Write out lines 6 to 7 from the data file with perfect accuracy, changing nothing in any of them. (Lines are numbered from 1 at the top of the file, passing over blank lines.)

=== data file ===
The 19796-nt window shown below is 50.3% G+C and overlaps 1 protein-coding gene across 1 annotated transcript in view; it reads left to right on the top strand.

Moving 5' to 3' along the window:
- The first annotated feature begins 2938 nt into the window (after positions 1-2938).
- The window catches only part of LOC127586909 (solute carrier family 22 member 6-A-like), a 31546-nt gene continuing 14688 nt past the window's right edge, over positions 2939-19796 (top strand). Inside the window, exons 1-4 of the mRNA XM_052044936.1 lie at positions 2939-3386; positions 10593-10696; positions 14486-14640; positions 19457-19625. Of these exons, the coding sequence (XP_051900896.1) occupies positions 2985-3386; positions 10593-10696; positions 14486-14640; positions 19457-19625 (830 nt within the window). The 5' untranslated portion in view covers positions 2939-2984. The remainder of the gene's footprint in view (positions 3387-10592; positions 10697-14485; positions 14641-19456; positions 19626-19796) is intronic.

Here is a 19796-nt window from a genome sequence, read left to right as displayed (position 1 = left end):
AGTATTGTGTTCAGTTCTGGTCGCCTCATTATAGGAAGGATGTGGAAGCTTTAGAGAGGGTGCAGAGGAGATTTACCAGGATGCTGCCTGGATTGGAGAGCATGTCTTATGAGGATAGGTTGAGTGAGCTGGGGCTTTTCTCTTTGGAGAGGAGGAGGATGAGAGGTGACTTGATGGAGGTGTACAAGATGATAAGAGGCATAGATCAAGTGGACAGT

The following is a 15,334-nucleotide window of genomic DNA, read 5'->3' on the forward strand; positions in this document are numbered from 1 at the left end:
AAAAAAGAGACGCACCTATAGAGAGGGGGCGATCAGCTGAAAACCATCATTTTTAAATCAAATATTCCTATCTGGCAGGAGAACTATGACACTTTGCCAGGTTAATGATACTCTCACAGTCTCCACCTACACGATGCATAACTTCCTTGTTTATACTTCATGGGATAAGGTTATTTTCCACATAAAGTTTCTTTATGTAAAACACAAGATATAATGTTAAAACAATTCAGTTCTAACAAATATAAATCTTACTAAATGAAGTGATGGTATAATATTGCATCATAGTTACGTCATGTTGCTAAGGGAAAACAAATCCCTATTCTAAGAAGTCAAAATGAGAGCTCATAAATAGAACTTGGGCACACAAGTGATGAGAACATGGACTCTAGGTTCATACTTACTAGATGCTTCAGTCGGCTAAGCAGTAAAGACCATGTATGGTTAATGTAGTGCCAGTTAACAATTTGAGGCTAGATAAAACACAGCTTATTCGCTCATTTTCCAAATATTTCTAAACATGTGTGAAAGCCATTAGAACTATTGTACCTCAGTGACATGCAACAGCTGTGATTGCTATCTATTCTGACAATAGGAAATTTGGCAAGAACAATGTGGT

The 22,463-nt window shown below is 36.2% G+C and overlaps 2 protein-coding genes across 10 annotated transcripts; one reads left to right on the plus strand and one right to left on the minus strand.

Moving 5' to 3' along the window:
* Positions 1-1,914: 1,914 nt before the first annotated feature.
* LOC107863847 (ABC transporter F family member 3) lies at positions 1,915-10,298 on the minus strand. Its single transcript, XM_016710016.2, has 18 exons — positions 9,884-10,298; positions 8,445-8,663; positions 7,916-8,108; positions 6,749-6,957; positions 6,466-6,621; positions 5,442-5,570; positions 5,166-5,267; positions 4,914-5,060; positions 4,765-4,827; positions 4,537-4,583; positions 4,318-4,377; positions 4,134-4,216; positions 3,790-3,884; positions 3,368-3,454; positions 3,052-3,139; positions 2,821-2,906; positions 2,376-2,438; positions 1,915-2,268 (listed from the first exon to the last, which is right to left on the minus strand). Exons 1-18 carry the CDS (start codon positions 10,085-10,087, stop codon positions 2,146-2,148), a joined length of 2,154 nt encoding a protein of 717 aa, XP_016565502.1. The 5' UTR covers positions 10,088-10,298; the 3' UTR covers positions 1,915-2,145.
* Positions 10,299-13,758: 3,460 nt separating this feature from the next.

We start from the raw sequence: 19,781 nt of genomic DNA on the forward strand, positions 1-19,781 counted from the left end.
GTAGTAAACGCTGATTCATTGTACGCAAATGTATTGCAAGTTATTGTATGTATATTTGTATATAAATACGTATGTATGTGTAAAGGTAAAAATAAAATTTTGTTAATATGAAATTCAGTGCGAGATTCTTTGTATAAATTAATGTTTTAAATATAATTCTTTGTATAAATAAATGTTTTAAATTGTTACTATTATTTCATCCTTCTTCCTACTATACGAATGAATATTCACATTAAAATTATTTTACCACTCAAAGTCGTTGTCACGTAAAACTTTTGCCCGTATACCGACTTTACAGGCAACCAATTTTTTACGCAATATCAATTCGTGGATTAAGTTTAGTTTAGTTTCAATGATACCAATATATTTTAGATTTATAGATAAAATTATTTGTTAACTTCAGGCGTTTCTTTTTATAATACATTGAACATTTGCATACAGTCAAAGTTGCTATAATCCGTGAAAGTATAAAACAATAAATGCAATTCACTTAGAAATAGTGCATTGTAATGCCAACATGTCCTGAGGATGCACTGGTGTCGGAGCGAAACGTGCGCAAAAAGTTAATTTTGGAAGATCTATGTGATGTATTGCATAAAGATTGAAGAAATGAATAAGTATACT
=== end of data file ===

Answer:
AGTATTGTGTTCAGTTCTGGTCGCCTCATTATAGGAAGGATGTGGAAGCTTTAGAGAGGGTGCAGAGGAGATTTACCAGGATGCTGCCTGGATTGGAGAGCATGTCTTATGAGGATAGGTTGAGTGAGCTGGGGCTTTTCTCTTTGGAGAGGAGGAGGATGAGAGGTGACTTGATGGAGGTGTACAAGATGATAAGAGGCATAGATCAAGTGGACAGT

The following is a 15,334-nucleotide window of genomic DNA, read 5'->3' on the forward strand; positions in this document are numbered from 1 at the left end: